The quiz says I am an Upholder, and who am I to argue?

Does anything tend to interfere with your ability to keep your healthy habits or your happiness? (e.g. travel, parties, email)

Overwork, and information overload.

I feel pretty disciplined about both. I don’t check Facebook – my posts there are automated feeds from my website. I avoid Twitter except while promoting books. I am an email ninja. And yet… there are always moments when it gets a bit too much.

Have you ever been hit by a lightning bolt, where you made a major change very suddenly, as a consequence of reading a book, a conversation with a friend, a milestone birthday, a health scare, etc.?

More than once! A recent example: I heard an interview with Gregg Krech about something called the ‘Naikan method’. It involves reflecting on three questions. First: what have I received from others? Second: what did I give to others? Third: what trouble or inconvenience did I cause others?

The moment I heard these I realized that I had been feeling rather sorry for myself about a particular situation. I had failed to appreciate my good fortune simply I was focused instead on a small recent setback.

But there is a broader point about lightning bolts of realization: I think they strike fairly often. But you need to notice them – blink, and you miss it – and you need to be able to hold onto the insight. It’s not easy to capture lightning in a bottle, but we need to try. Write down the insight and act on it!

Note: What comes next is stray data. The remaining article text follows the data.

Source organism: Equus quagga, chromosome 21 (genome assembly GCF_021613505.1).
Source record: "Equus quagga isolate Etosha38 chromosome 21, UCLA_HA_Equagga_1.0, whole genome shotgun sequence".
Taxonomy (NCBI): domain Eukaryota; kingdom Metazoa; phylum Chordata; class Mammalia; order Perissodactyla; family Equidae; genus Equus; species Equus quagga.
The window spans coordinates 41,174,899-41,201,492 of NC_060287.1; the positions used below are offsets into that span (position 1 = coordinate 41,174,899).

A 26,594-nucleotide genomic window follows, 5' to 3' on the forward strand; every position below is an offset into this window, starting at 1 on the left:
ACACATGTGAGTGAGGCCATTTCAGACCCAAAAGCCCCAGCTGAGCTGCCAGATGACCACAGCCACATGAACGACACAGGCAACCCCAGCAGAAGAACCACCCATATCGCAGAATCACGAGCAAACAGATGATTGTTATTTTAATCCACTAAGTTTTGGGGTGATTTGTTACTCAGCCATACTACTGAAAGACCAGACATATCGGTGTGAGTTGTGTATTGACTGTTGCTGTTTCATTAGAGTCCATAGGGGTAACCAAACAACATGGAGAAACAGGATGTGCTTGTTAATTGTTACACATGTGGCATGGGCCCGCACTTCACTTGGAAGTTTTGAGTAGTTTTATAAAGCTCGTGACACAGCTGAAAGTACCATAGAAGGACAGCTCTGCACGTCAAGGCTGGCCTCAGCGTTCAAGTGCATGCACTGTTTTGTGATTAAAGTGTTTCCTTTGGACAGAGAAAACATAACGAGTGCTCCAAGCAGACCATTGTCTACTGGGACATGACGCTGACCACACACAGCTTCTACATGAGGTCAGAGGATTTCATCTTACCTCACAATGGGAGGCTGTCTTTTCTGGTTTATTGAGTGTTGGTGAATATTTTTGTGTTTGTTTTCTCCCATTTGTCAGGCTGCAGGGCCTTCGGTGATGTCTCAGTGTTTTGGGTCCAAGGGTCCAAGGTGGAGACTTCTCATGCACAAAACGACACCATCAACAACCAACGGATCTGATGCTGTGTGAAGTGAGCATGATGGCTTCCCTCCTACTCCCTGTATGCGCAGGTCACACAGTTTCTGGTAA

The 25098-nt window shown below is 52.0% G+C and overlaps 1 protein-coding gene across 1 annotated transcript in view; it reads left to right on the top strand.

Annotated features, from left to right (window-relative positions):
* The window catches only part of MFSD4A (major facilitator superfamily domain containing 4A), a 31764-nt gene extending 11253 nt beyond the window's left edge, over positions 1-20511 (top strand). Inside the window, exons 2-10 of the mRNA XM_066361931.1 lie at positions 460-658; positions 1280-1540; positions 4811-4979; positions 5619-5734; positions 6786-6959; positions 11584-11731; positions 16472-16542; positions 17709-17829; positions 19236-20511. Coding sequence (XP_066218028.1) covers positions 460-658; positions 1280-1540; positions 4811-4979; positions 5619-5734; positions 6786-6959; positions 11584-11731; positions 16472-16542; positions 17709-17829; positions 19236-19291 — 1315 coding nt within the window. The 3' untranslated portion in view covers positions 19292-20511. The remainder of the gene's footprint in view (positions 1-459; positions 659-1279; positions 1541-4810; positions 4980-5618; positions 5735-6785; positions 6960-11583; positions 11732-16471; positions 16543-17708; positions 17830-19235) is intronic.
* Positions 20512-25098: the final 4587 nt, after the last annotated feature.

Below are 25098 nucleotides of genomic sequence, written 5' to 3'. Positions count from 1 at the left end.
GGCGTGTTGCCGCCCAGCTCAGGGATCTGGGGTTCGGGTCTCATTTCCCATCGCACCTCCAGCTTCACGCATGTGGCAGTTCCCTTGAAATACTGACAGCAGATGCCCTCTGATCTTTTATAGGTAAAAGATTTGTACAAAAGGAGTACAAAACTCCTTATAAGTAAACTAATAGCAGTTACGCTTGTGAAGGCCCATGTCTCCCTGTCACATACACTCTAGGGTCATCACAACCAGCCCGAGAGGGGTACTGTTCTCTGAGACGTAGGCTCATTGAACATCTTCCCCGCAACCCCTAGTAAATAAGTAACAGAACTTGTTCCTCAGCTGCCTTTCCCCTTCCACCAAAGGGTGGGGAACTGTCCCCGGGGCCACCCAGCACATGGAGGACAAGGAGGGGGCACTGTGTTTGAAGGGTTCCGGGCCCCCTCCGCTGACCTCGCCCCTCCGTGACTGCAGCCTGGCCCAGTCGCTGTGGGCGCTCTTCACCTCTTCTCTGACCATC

Is there a particular motto or saying that you’ve found very helpful? (e.g., I remind myself to “Be Gretchen.”)

“Be curious.”

Has a book ever changed your life – if so, which one and why?

It will seem like a strange choice, but I would nominate Dragon Warriors, a book by Dave Morris and Oliver Johnson. It’s a book that describes a fantasy world and explains how to play imaginative games set in that world. (A better-known parallel is the Dungeons & Dragons game.)

Why pick Dragon Warriors? Because I love playing imaginative games: they encourage active creativity, and they’re a social activity – you play them with friends. I still play most weeks, and some of my oldest and dearest friends are gamers. And, the icing on the cake: these days I play with Dave and Oliver, the gaming gods who helped introduce me to the hobby.

In your field, is there a common misconception that you’d like to correct? 

Yes: the idea that “there are lies, damned lies and statistics.” We focus too much on people who lie with statistics, and too much on correcting those lies with fact-checking. That’s important, of course, but if we obsess about it to the exclusion of everything else, we’re making a serious mistake. We contribute to the idea that everything is ‘fake news’; we let healthy skepticism curdle into toxic cynicism.

So I think that we – all of us, but particularly my friends and colleagues in the fields of journalism and statistics – need to concentrate not just on what is a lie, but on what is true. It may be easy to lie with statistics but it’s even easier to lie without them.

Author photo by Fran Monks.